By Allison Ciraulo
SOUTH BEND — Members of St. Augustine Parish in South Bend gathered Saturday, Feb. 1, for a presentation on the cause for canonization of Father Augustus Tolton, the first Catholic priest of African American descent in the U.S. The presentation was given by Bishop Joseph N. Perry, auxiliary bishop of the Archdiocese of Chicago, who is the diocesan postulator for Father Tolton’s cause.
The Black Catholic Advisory Board of the Diocese of Fort Wayne-South Bend sponsored the event, in conjunction with the St. Augustine Parish Tolton Society.
After an invocation of saints and ancestors led by Deacon Mel Tardy, Bishop Perry told the story of Father Tolton, a figure whom he regards as the “architect for African American Catholicism in the United States.”
Tolton was born into a Catholic slave family in Missouri in 1854, but escaped with his mother and siblings to the free state of Illinois as a young boy. His childhood in Quincy, Ill., was marked by the strife of the nation’s Civil War and the pervasive discrimination against people of his race.
Despite the marginalized position of African American Catholics in his day, Tolton discerned a call to the Priesthood. After numerous rejections from American seminaries, Tolton entered the seminary in Rome and went on to be ordained at the Basilica of St. John Lateran.
Following his ordination in 1886, Tolton was sent back to Quincy and served an integrated parish community of both blacks and whites, which was a novelty in his time and a scandal to many. Eventually Tolton was moved by his superiors to the Archdiocese of Chicago where he died of heat exhaustion in 1897, at the age of 43.
The cause for Father Tolton’s canonization was formally introduced in 2011 and in February 2012 the Sacred Congregation for the Causes of Saints granted him the title “Servant of God.”
In his presentation, Bishop Perry highlighted the significance of Tolton’s cause for the African American Catholic community.
“This is the story of a man who overcame great odds. He is an icon of perseverance and charity, and he paved the way for future generations of Catholics of African descent,” Bishop Perry said.
“Father Augustus Tolton lived before terms like civil rights, segregation and discrimination were popular words in common parlance,” he added. “He lived a life of isolation, anxiety and persecution because he was the first priest of our ethnic definition to prevail amidst the evil of racial apartheid. He lived at a time when in this country a Roman collar around the neck of a black man was unimaginable. He lived through the aftermath resulting from slavery, the nation’s Civil War, and the tumultuous period of Reconstruction. And yet he remained a Christian through it all.”
While numerous civic heroes and heroines have emerged from the African American community, Bishop Perry noted, the Black Catholic community has not raised up its own saints. The distinction between a civic hero and a saint, he says, is crucial.
“A saint is not a celebrity. A saint is a baptized man or woman of our Catholic tradition who took the Gospel and lived it with heroic seriousness,” Bishop Perry said.
During the question-answer period of Bishop Perry’s presentation, he discussed practical steps that Catholics can take to advance Tolton’s canonization cause, including offering Masses for the intention, asking for miracles through Tolton’s intercession, studying his life and holding informative presentations, and contributing financially to the cause.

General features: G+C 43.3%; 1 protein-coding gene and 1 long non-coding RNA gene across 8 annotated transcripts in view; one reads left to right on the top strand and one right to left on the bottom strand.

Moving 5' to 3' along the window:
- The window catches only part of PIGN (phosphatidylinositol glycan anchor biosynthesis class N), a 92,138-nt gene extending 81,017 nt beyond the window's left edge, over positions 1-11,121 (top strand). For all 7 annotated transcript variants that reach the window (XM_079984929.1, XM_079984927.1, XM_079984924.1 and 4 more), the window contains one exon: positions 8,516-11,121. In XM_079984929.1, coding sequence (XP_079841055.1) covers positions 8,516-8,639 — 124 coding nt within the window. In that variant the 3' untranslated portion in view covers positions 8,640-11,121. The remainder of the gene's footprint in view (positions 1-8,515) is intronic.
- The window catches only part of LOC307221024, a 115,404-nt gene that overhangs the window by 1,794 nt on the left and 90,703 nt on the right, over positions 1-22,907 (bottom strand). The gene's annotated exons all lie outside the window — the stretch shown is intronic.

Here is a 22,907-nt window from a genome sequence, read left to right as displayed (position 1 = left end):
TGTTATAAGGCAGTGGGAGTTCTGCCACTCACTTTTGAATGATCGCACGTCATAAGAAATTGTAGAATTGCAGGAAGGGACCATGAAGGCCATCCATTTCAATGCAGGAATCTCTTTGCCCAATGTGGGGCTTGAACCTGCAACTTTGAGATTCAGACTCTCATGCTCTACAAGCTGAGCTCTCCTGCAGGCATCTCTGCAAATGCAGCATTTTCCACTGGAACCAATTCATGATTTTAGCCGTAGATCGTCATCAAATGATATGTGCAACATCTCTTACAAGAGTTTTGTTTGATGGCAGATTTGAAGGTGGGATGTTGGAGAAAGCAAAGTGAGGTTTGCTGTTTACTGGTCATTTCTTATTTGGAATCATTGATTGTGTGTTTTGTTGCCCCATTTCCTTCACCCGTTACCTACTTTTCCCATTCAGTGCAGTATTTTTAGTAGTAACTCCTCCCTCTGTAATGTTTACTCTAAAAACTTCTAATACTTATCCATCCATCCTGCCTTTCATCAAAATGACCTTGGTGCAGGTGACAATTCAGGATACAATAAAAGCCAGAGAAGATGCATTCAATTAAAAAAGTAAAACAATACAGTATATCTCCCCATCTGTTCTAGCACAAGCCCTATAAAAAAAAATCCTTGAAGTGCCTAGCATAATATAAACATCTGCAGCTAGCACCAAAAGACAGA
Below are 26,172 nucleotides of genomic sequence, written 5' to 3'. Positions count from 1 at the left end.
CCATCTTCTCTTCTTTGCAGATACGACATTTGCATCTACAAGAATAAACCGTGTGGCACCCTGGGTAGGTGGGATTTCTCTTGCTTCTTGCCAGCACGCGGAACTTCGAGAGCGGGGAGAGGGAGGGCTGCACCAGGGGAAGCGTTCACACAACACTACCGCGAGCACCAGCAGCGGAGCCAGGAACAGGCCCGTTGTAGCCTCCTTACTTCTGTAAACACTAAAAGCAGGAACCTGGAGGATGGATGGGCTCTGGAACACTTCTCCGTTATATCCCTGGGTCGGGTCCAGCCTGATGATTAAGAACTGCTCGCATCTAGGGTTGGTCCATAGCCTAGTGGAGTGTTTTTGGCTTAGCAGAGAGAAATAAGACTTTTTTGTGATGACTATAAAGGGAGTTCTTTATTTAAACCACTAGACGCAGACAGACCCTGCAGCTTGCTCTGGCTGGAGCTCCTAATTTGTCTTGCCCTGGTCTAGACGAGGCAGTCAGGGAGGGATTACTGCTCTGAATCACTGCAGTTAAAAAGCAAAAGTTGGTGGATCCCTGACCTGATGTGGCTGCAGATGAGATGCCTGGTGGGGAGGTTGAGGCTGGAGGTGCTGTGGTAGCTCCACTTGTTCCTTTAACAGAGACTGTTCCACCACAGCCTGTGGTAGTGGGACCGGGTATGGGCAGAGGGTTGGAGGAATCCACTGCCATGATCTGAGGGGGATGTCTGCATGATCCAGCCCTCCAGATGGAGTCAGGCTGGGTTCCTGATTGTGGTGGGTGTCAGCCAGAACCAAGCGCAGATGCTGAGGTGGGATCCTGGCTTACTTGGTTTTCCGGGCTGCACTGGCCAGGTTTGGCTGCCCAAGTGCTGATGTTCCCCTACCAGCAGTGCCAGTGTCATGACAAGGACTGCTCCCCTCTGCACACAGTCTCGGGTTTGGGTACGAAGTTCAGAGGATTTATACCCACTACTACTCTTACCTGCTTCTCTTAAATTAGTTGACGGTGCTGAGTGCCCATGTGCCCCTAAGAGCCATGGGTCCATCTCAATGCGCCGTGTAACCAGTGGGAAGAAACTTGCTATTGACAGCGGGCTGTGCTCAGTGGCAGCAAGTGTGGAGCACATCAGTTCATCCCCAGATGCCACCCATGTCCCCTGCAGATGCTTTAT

But what is most needed, Bishop Perry urged, is a groundswell of interest and excitement surrounding Father Tolton’s cause. “In the end, the pope does not make saints; they come from the people.”
“What Rome needs to see is that the people want Tolton to be declared a saint,” Bishop Perry said.
Twice a year Bishop Perry leads pilgrimages to the important sites in Tolton’s life in Missouri and Illinois that draw pilgrims from all over the country. He says support for Tolton’s cause is growing.
After several years of rigorous research of Tolton’s life, Bishop Perry’s office will soon submit the documentation to Rome for review. The next step is to secure the first of two miracles necessary for canonization.
Lifelong St. Augustine parishioner Charlotte Huddleston has recently started asking Father Tolton’s intercession for her health. “I’ve been praying to him for more than 20 years,” Huddleston said. “But it never occurred to me to ask for a miracle for myself.”
Bishop Perry is insistent on the power of prayer for Tolton’s cause.
“Unless we ask God for this, the Father Tolton story will remain just a nice human interest story,” he said.
Wendy Summers, a member of the Black Catholic Advisory Board, believes that the cause for Tolton’s canonization must be a concern for the entire Church, not just Black Catholics.
After the presentation she commented, “What we just talked about is Catholic history, not just Black history. It is the history of all of our faith.”
The group of parishioners gathered for the bishop’s presentation embodied precisely the mix of white and African American Catholics that Summers would like to see working on Father Tolton’s cause together.
Bishop Perry celebrated a vigil Mass at St. Augustine Parish to conclude the event. Music was provided by the Notre Dame Voices of Faith Gospel Choir.
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